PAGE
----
As a general rule of thumb, anytime unexplained bladder or bowel problems take place in a previously house-trained dog, it is appropriate to assume that there may be medical reasons. For instance, if you are mostly seeing inappropriate urination, you may be dealing with a dog urinary tract infection, decreased muscle tone of the urethral sphincter, bladder stones, or something else. If you are seeing inappropriate defecation, you may be dealing with parasites or bowel disorders, among other medical issues.
As much as you may find it odd for Rover to develop a medical condition right now, keep in mind that stress does make a dog much more vulnerable to illnesses. As the saying goes, "a healthy mind in a healthy body" applies to dogs as well.
How to Help Your Dog Adjust After a Move
After seeing your vet and ruling out medical problems, you can then approach the inappropriate elimination by treating it is a behavioral problem. Stress can be a contributing factor for both urinary and bowel changes in a dog.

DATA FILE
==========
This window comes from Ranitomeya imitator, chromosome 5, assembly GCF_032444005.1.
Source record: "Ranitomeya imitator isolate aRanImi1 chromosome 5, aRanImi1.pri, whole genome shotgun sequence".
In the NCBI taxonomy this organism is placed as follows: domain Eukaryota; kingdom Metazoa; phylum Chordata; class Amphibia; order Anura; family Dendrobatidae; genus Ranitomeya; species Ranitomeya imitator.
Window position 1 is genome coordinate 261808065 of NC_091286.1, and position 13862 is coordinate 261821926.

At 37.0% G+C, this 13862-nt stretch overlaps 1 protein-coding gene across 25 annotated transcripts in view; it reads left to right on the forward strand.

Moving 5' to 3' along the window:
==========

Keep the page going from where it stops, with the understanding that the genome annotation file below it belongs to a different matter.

1. Stress-Marking vs. Accidents
For instance, some dogs when stressed may start "marking" in the home. These outputs of urine are often targeted to objects that are the source of stress, such as a bed where new guests have been sleeping, luggage, or other areas frequented by "new" people. The purpose of this form of urination is the dog's desire to make things smell familiar again. In the same way, stress can cause inappropriate defecation. It is not unusual for a well-house-trained dog to have an accident in a new home briefly after moving. Scolding the dog for these accidents will only worsen the anxiety the dog feels. So how to deal with this problem? Here are a few tips.
2. Keep a Close Eye and Try to Maintain a Schedule
Management: in this case, this entails supervising your dog as much as possible and preventing rehearsal of the unwanted soiling behavior. In other words, keep them on leash and manage the issue since you are better capable of monitoring them. Feeding them at the same time each day will also help since this makes their bowel movement more predictable and "on schedule." Watching your dog for pre-potty signs (sniffing, whining, circling, appearing distracted) will also help you get a bit of advanced notice so you can take her promptly out as needed.